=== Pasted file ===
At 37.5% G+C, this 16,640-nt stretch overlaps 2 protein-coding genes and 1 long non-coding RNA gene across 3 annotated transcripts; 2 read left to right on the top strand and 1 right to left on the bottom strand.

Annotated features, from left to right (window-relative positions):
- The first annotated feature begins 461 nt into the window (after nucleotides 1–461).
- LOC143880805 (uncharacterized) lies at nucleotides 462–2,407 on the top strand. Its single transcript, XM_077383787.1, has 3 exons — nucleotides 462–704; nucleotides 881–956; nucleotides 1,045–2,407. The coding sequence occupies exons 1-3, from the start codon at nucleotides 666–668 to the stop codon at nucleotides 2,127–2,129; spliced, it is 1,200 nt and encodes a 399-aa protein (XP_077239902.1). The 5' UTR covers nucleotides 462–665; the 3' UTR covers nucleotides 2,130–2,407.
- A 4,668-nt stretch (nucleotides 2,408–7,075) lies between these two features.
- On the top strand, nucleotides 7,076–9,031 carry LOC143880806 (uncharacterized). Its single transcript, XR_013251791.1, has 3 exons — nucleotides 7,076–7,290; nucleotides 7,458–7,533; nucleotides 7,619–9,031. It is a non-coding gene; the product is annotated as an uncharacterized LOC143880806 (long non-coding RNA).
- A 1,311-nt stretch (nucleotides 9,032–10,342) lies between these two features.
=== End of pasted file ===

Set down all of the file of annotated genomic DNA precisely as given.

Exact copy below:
At 37.5% G+C, this 16,640-nt stretch overlaps 2 protein-coding genes and 1 long non-coding RNA gene across 3 annotated transcripts; 2 read left to right on the top strand and 1 right to left on the bottom strand.

Annotated features, from left to right (window-relative positions):
- The first annotated feature begins 461 nt into the window (after nucleotides 1–461).
- LOC143880805 (uncharacterized) lies at nucleotides 462–2,407 on the top strand. Its single transcript, XM_077383787.1, has 3 exons — nucleotides 462–704; nucleotides 881–956; nucleotides 1,045–2,407. The coding sequence occupies exons 1-3, from the start codon at nucleotides 666–668 to the stop codon at nucleotides 2,127–2,129; spliced, it is 1,200 nt and encodes a 399-aa protein (XP_077239902.1). The 5' UTR covers nucleotides 462–665; the 3' UTR covers nucleotides 2,130–2,407.
- A 4,668-nt stretch (nucleotides 2,408–7,075) lies between these two features.
- On the top strand, nucleotides 7,076–9,031 carry LOC143880806 (uncharacterized). Its single transcript, XR_013251791.1, has 3 exons — nucleotides 7,076–7,290; nucleotides 7,458–7,533; nucleotides 7,619–9,031. It is a non-coding gene; the product is annotated as an uncharacterized LOC143880806 (long non-coding RNA).
- A 1,311-nt stretch (nucleotides 9,032–10,342) lies between these two features.